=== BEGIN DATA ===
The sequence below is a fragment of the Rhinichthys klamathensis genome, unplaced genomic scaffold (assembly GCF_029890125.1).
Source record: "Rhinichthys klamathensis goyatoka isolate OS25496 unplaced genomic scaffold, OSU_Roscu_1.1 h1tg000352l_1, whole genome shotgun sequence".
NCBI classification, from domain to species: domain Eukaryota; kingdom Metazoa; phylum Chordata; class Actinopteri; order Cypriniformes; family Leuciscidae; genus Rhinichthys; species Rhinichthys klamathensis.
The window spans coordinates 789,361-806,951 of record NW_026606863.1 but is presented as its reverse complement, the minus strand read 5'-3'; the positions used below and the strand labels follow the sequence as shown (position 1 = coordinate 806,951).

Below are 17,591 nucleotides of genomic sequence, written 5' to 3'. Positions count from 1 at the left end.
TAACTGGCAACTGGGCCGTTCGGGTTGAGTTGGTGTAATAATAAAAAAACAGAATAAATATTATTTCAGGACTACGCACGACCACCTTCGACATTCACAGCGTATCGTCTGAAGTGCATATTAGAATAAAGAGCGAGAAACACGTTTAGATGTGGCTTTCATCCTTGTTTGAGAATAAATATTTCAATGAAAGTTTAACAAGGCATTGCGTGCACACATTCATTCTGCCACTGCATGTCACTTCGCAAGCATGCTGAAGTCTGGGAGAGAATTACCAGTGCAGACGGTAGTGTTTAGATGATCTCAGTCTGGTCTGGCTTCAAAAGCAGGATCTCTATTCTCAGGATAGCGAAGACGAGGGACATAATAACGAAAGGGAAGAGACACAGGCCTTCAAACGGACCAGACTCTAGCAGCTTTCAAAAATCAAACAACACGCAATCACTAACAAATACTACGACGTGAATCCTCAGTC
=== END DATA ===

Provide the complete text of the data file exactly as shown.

The sequence below is a fragment of the Rhinichthys klamathensis genome, unplaced genomic scaffold (assembly GCF_029890125.1).
Source record: "Rhinichthys klamathensis goyatoka isolate OS25496 unplaced genomic scaffold, OSU_Roscu_1.1 h1tg000352l_1, whole genome shotgun sequence".
NCBI classification, from domain to species: domain Eukaryota; kingdom Metazoa; phylum Chordata; class Actinopteri; order Cypriniformes; family Leuciscidae; genus Rhinichthys; species Rhinichthys klamathensis.
The window spans coordinates 789,361-806,951 of record NW_026606863.1 but is presented as its reverse complement, the minus strand read 5'-3'; the positions used below and the strand labels follow the sequence as shown (position 1 = coordinate 806,951).

Below are 17,591 nucleotides of genomic sequence, written 5' to 3'. Positions count from 1 at the left end.
TAACTGGCAACTGGGCCGTTCGGGTTGAGTTGGTGTAATAATAAAAAAACAGAATAAATATTATTTCAGGACTACGCACGACCACCTTCGACATTCACAGCGTATCGTCTGAAGTGCATATTAGAATAAAGAGCGAGAAACACGTTTAGATGTGGCTTTCATCCTTGTTTGAGAATAAATATTTCAATGAAAGTTTAACAAGGCATTGCGTGCACACATTCATTCTGCCACTGCATGTCACTTCGCAAGCATGCTGAAGTCTGGGAGAGAATTACCAGTGCAGACGGTAGTGTTTAGATGATCTCAGTCTGGTCTGGCTTCAAAAGCAGGATCTCTATTCTCAGGATAGCGAAGACGAGGGACATAATAACGAAAGGGAAGAGACACAGGCCTTCAAACGGACCAGACTCTAGCAGCTTTCAAAAATCAAACAACACGCAATCACTAACAAATACTACGACGTGAATCCTCAGTC